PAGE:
• Comedy Central: Stand-Up is a video podcast of stand up comedy segments. I only like about half of these, but the ones I like arae really good, so I keep checking in.
  • National Geographic Video Shorts are short video segments from National Geographic television shows.

I also used to enjoy a video podcast called CockpitCast, which showed video out the front window of various commuter jets as they landed at airports in western U.S. cities, but there hasn’t been a new release in a long time, so I don’t know if the pilots are still doing it.

Another aviation podcast I enjoy is Betty in the Sky with a Suitcase. Betty is a flight attendant who loves to travel. She brings along her tape recorded and gets stories from other flight attendants, pilots, and people at the places she flies to. The stories are great but the audio quality is pretty bad sometimes. Still, I think it’s worth a listen. My favorite story? The one where a passenger who died of natural causes during a flight was not declared dead until after the flight was more than halfway to its destination.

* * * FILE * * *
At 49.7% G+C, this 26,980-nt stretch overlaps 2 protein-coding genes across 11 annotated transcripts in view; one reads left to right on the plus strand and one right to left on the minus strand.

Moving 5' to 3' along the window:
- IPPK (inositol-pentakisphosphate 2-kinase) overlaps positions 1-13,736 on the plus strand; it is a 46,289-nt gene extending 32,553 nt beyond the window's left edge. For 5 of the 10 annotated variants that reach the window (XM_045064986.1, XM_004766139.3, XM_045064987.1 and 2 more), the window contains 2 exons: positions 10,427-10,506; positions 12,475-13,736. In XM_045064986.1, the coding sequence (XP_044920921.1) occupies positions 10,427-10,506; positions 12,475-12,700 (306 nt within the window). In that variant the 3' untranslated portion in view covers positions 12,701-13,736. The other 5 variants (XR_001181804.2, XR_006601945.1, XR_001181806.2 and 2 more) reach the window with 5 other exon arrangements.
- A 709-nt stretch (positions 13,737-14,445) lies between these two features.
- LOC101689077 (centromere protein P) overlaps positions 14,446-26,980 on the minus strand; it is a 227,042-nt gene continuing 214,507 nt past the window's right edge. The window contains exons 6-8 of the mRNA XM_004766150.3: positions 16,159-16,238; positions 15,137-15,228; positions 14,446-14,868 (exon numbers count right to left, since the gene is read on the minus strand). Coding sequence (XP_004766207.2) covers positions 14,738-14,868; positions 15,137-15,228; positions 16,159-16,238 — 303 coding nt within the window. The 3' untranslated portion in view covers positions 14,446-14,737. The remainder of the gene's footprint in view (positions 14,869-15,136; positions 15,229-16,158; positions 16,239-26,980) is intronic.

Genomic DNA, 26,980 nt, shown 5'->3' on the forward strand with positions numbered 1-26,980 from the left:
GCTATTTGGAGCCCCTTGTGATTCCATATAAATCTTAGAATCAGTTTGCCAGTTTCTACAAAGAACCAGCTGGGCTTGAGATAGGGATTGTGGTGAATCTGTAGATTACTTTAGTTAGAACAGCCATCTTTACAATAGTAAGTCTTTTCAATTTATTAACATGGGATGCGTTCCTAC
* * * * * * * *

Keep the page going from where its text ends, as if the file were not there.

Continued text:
For tech news and info, I’ve been trying two Wired magazine podcasts:

  • Wired Magazine is a podcast of short pieces from Wired magazine columns.
  • Wired News is a podcast of short news stories from Wired magazine.

I also subscribe to Slate magazine‘s Daily podcast, which includes interviews about Slate’s online pieces as well as audio versions of some of Slate’s online pieces. It gives me a chance to “read” Slate without having to visit the site. Of course, I only get a small portion of the thoughtful gems available online. I used to subscribe to Slate’s Explainer podcast, but have given it up because the topics weren’t all that interesting to me. You might like them, though, so check them and out see for yourself.

I subscribe to the WordPress podcast because of my interest in WordPress software. I admit that I’ve downloaded all episodes and have listened to just three of them. I think the podcast is good, but I have to be in the right frame of mind to listen to them.

The same goes for the Podcasting Underground podcast. Good, informative stuff, but I have to be in the mood to listen to information about podcasting.